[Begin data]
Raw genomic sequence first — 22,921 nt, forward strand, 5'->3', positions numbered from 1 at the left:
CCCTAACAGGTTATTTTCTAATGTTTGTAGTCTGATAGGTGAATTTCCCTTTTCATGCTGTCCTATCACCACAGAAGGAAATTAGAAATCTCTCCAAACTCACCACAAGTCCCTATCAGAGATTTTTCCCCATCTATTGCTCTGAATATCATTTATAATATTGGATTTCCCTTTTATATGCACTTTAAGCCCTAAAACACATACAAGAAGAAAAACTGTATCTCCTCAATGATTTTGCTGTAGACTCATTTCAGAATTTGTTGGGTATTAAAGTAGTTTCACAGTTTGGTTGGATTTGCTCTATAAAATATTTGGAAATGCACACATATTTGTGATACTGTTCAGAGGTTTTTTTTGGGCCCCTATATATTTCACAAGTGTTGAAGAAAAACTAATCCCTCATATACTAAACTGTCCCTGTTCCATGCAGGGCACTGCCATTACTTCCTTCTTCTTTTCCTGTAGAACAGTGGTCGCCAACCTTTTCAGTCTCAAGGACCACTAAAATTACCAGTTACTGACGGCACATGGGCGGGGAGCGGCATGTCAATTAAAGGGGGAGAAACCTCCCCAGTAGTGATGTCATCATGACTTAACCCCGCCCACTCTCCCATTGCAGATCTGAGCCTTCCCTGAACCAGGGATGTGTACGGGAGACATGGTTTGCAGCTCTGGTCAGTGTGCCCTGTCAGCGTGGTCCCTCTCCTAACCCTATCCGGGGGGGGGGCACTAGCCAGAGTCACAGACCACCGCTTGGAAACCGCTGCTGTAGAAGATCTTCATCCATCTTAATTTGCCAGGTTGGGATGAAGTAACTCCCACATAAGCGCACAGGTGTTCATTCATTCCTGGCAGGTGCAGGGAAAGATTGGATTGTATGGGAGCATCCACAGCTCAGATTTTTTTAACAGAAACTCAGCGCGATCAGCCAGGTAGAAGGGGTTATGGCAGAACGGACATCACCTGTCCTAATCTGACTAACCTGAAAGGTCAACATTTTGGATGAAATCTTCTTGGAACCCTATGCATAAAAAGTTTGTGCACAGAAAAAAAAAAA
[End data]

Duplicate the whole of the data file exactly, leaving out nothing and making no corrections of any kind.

Raw genomic sequence first — 22,921 nt, forward strand, 5'->3', positions numbered from 1 at the left:
CCCTAACAGGTTATTTTCTAATGTTTGTAGTCTGATAGGTGAATTTCCCTTTTCATGCTGTCCTATCACCACAGAAGGAAATTAGAAATCTCTCCAAACTCACCACAAGTCCCTATCAGAGATTTTTCCCCATCTATTGCTCTGAATATCATTTATAATATTGGATTTCCCTTTTATATGCACTTTAAGCCCTAAAACACATACAAGAAGAAAAACTGTATCTCCTCAATGATTTTGCTGTAGACTCATTTCAGAATTTGTTGGGTATTAAAGTAGTTTCACAGTTTGGTTGGATTTGCTCTATAAAATATTTGGAAATGCACACATATTTGTGATACTGTTCAGAGGTTTTTTTTGGGCCCCTATATATTTCACAAGTGTTGAAGAAAAACTAATCCCTCATATACTAAACTGTCCCTGTTCCATGCAGGGCACTGCCATTACTTCCTTCTTCTTTTCCTGTAGAACAGTGGTCGCCAACCTTTTCAGTCTCAAGGACCACTAAAATTACCAGTTACTGACGGCACATGGGCGGGGAGCGGCATGTCAATTAAAGGGGGAGAAACCTCCCCAGTAGTGATGTCATCATGACTTAACCCCGCCCACTCTCCCATTGCAGATCTGAGCCTTCCCTGAACCAGGGATGTGTACGGGAGACATGGTTTGCAGCTCTGGTCAGTGTGCCCTGTCAGCGTGGTCCCTCTCCTAACCCTATCCGGGGGGGGGGCACTAGCCAGAGTCACAGACCACCGCTTGGAAACCGCTGCTGTAGAAGATCTTCATCCATCTTAATTTGCCAGGTTGGGATGAAGTAACTCCCACATAAGCGCACAGGTGTTCATTCATTCCTGGCAGGTGCAGGGAAAGATTGGATTGTATGGGAGCATCCACAGCTCAGATTTTTTTAACAGAAACTCAGCGCGATCAGCCAGGTAGAAGGGGTTATGGCAGAACGGACATCACCTGTCCTAATCTGACTAACCTGAAAGGTCAACATTTTGGATGAAATCTTCTTGGAACCCTATGCATAAAAAGTTTGTGCACAGAAAAAAAAAAA